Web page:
Making Lincoln Come Alive
From tiny acorns do Presidential libraries grow
Sen. Dick Durbin’s proposals for a new “Presidential Center” devoted to study and teaching about Lincoln anticipated in every important way the Abraham Lincoln Presidential Library and Museum that opened in Springfield fifteen years later.
I had my doubts about such a project at the time. (Why not a center devoted to Lincoln’s Illinois years?) I concluded that “Presidential Center” was just how Downstaters pronounce “tourist attraction,” and that it wouldn’t work the miracles predicted for it. I kept giving officials good advice—in this piece I reminded them that the only way to get tourists to spend the night in Springfield is to steal the distributor caps from the cars in Lincoln Home parking lot—but they never took it.
As for my suggestion here that such a center go Disney, my conscience is clear. Happily for the Commonwealth, nothing I have ever written on any subject has ever had the slightest effect on any official action by government at any level.
I was among the crowd that watched as the old Abe Lincoln Hotel was leveled to make the parking lot that still occupies the block at Fifth and Capitol in downtown Springfield. Schedule permitting, I hope to be there to watch when that same lot is transformed into Congressman Richard Durbin's proposed Abraham Lincoln Presidential Center. The sight of a building rising from a parking lot in downtown Springfield is the closest thing to a miracle I ever expect to see.
Apart from that, however, there is scant reason to regard the $18 million Lincoln center as an improvement. The popular congressman has always been the one who plays indulgent uncle to his constituents spoiled children, and Mr. Durbin is frank about his desire to extract more money from the federal Treasury. He points out that Illinois has scant Park Service sites compared to such states as Arizona. But we have nothing to match that state's Grand Canyon, its Spanish missions, or its historic forts from the Indian campaigns, its Navajo dwellings or its Saguaro deserts. Illinoisans have as much grounds to complain about Arizona's National Park sites as Alaskans have to complain that Illinois gets more USDA corn subsidies than they do.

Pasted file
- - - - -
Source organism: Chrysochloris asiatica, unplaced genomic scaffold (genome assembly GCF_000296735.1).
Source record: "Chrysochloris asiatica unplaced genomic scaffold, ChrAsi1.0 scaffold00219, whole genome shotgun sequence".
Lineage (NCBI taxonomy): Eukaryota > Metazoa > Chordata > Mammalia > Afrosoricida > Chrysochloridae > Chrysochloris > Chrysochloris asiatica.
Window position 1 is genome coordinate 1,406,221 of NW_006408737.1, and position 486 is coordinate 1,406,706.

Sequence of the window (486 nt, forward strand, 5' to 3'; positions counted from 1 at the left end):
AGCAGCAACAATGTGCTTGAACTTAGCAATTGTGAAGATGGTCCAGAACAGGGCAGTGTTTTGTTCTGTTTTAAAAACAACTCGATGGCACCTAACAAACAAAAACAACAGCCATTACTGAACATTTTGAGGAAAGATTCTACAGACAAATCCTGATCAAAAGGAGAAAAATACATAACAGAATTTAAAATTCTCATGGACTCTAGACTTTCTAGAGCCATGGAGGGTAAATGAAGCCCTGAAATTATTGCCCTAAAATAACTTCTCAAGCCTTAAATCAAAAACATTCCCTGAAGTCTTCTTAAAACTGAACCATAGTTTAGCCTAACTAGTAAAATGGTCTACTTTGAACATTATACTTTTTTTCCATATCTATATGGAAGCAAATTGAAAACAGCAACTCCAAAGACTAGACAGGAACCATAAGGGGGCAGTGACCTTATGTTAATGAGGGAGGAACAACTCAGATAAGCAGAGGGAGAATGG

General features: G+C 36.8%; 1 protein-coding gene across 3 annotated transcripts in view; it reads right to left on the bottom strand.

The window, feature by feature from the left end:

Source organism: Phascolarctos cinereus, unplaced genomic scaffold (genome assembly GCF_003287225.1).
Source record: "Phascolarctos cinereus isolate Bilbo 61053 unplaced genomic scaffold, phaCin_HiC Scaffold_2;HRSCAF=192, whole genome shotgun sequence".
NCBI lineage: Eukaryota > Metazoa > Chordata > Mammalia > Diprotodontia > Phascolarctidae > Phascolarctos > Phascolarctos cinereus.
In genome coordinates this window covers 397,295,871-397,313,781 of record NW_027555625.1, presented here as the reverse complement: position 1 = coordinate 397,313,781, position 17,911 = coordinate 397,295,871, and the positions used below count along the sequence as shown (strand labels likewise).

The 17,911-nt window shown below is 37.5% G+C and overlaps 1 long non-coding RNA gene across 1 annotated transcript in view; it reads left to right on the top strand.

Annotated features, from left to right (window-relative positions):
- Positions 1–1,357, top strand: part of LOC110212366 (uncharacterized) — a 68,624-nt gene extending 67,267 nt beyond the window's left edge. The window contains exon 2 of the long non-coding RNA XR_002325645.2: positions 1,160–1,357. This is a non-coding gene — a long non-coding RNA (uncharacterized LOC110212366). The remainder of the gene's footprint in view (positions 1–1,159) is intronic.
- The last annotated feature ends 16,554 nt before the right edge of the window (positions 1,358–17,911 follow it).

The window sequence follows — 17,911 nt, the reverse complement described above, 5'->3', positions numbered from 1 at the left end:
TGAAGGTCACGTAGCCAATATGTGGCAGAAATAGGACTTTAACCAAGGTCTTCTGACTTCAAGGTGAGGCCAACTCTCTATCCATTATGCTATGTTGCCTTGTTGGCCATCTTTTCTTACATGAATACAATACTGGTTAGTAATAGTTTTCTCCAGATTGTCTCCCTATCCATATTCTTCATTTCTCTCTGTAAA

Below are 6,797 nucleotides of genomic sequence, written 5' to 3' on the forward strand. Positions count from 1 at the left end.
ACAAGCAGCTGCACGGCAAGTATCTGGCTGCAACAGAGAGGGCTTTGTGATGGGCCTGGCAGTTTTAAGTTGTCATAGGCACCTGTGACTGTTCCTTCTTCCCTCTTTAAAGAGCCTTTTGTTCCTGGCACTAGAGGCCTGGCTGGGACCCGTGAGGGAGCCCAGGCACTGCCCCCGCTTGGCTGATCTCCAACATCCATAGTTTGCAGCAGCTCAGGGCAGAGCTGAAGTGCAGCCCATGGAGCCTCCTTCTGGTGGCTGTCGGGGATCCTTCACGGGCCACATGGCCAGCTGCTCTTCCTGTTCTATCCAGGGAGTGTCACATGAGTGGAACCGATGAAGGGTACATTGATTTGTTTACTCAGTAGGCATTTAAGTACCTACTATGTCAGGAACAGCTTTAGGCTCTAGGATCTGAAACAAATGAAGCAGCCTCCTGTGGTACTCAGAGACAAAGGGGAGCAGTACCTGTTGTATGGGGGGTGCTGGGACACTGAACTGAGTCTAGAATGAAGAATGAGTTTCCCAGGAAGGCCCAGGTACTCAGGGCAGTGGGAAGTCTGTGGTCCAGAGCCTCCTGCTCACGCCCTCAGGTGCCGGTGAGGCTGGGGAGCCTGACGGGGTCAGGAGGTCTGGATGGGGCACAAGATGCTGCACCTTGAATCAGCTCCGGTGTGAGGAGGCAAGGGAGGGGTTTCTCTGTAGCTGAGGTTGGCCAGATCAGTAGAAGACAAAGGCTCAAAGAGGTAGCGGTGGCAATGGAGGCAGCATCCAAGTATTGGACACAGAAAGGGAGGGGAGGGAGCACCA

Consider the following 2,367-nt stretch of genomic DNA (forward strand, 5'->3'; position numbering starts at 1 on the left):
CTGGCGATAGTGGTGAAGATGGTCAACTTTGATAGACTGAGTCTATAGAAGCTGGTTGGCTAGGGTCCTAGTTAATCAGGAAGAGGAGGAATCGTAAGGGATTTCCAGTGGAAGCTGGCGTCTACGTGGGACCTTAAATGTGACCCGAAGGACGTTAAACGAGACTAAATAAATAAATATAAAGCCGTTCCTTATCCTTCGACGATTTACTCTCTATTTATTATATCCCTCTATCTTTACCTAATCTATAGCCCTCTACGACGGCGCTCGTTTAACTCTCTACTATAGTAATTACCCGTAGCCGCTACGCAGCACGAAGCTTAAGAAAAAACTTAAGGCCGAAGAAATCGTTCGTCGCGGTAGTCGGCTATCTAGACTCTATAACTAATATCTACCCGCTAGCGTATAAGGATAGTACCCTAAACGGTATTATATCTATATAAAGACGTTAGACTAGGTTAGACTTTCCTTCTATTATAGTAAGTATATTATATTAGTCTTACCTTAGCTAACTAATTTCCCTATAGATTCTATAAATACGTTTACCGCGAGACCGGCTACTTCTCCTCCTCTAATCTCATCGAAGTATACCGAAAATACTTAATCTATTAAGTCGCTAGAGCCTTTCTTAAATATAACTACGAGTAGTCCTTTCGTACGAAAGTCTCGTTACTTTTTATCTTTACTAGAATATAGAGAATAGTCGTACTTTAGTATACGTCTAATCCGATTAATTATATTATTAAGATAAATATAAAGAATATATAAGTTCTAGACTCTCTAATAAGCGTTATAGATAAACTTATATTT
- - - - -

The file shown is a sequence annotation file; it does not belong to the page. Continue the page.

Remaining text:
The word "center" betrays the building's true purpose. The word means nothing in particular, and thus is the perfect moniker for a building that has no real purpose. The center's backers (and Durbin is far from alone in his enthusiasm) insist the new facility will induce the fickle tourist to linger in Springfield, enriching local hoteliers and restaurateurs and thus, eventually, tax coffers.
Such calculations are honestly made but they hopelessly misread the appetites of Gawkus americanus. Of the roughly 500,000 people who are thought to tour the Lincoln Home National Historic Site each year, only about 235,000 actually walk through the house. Some of them are peak-period visitors who would not or could not stand in line; others are school kids who cannot be squeezed in. But many of those more than a quarter-million are people whose interest in the great man is sated by merely looking at the outside of the house. Planners have projected that visitors will spend two to three hours at the center. So they will—if the architects make the restrooms very hard to find.
Equally suspect is the NPS's claim that the center will double present attendance at the home site via a facility that offers no restaurants, no gift shops, no trolley rides, no animated monsters, and no interactive "You be the general" games. Are there really a half-million people out there who now disdain visiting Springfield because all they can see here are the places where Lincoln lived, worked, and is buried, where he delivered one of his most famous speeches and where he left for the White House, but who will come to see a bunch of old furniture and one of several copies of the Gettysburg Address displayed like this week's special in the meat department at National?